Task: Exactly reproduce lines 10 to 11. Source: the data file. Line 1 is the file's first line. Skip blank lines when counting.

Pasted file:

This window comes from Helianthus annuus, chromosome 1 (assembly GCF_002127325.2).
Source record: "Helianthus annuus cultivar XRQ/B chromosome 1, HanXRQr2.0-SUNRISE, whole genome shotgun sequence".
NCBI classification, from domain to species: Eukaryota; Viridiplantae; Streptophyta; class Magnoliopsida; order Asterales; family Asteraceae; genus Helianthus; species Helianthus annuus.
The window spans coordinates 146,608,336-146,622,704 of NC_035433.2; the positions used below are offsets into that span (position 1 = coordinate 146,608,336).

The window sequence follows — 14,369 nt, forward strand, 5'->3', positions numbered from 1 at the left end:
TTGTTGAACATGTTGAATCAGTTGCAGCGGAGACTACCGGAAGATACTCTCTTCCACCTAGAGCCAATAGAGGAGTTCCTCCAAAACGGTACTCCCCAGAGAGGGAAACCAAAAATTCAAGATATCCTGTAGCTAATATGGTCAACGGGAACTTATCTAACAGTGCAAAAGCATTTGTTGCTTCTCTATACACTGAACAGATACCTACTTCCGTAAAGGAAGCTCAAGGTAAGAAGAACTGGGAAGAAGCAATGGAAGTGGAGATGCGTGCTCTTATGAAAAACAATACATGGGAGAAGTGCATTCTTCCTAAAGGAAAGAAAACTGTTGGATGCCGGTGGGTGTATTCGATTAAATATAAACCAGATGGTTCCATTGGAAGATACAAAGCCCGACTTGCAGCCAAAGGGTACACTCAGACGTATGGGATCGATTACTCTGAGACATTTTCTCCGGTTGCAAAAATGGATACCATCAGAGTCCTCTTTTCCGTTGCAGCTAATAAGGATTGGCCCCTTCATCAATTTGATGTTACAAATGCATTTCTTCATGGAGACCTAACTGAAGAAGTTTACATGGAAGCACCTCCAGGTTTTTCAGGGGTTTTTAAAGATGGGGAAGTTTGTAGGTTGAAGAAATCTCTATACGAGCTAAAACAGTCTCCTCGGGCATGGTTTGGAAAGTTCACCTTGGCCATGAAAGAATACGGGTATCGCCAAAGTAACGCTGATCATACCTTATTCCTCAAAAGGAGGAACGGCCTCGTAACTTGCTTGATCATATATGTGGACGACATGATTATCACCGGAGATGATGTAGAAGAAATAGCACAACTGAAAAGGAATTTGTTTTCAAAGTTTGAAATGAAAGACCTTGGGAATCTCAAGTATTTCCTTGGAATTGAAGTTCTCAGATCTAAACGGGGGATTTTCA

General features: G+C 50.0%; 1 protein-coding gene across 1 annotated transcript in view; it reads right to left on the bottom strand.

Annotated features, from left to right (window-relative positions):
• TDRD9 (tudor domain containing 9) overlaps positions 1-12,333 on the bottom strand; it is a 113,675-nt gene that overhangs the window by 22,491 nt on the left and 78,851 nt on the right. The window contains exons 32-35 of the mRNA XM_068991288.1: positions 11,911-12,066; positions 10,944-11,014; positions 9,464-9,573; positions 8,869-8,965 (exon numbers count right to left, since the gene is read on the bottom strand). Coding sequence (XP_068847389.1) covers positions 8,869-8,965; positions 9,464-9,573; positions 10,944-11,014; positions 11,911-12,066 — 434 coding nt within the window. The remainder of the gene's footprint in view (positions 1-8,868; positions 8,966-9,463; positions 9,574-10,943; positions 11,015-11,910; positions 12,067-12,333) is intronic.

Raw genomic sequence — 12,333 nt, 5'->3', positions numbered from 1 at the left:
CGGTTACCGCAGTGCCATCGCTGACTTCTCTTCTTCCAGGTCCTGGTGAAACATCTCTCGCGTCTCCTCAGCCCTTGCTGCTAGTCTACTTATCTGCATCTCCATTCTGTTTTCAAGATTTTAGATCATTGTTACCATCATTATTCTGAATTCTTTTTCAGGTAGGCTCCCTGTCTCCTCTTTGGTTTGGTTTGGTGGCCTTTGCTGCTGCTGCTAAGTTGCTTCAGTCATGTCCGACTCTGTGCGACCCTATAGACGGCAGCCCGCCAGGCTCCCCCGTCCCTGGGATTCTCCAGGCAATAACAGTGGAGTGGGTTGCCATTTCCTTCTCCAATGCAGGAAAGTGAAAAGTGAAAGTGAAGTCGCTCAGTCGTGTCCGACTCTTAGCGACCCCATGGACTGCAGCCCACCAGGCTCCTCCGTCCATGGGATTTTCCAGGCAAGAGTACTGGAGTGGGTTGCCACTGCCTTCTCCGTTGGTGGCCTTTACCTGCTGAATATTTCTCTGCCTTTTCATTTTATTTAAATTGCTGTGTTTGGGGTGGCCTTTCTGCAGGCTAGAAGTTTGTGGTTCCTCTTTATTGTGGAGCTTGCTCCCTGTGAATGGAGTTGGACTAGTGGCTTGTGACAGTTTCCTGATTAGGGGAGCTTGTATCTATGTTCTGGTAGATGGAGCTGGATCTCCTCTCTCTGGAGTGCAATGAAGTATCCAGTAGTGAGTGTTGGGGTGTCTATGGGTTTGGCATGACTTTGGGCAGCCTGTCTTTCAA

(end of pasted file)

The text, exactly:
Raw genomic sequence — 12,333 nt, 5'->3', positions numbered from 1 at the left:
CGGTTACCGCAGTGCCATCGCTGACTTCTCTTCTTCCAGGTCCTGGTGAAACATCTCTCGCGTCTCCTCAGCCCTTGCTGCTAGTCTACTTATCTGCATCTCCATTCTGTTTTCAAGATTTTAGATCATTGTTACCATCATTATTCTGAATTCTTTTTCAGGTAGGCTCCCTGTCTCCTCTTTGGTTTGGTTTGGTGGCCTTTGCTGCTGCTGCTAAGTTGCTTCAGTCATGTCCGACTCTGTGCGACCCTATAGACGGCAGCCCGCCAGGCTCCCCCGTCCCTGGGATTCTCCAGGCAATAACAGTGGAGTGGGTTGCCATTTCCTTCTCCAATGCAGGAAAGTGAAAAGTGAAAGTGAAGTCGCTCAGTCGTGTCCGACTCTTAGCGACCCCATGGACTGCAGCCCACCAGGCTCCTCCGTCCATGGGATTTTCCAGGCAAGAGTACTGGAGTGGGTTGCCACTGCCTTCTCCGTTGGTGGCCTTTACCTGCTGAATATTTCTCTGCCTTTTCATTTTATTTAAATTGCTGTGTTTGGGGTGGCCTTTCTGCAGGCTAGAAGTTTGTGGTTCCTCTTTATTGTGGAGCTTGCTCCCTGTGAATGGAGTTGGACTAGTGGCTTGTGACAGTTTCCTGATTAGGGGAGCTTGTATCTATGTTCTGGTAGATGGAGCTGGATCTCCTCTCTCTGGAGTGCAATGAAGTATCCAGTAGTGAGTGTTGGGGTGTCTATGGGTTTGGCATGACTTTGGGCAGCCTGTCTTTCAA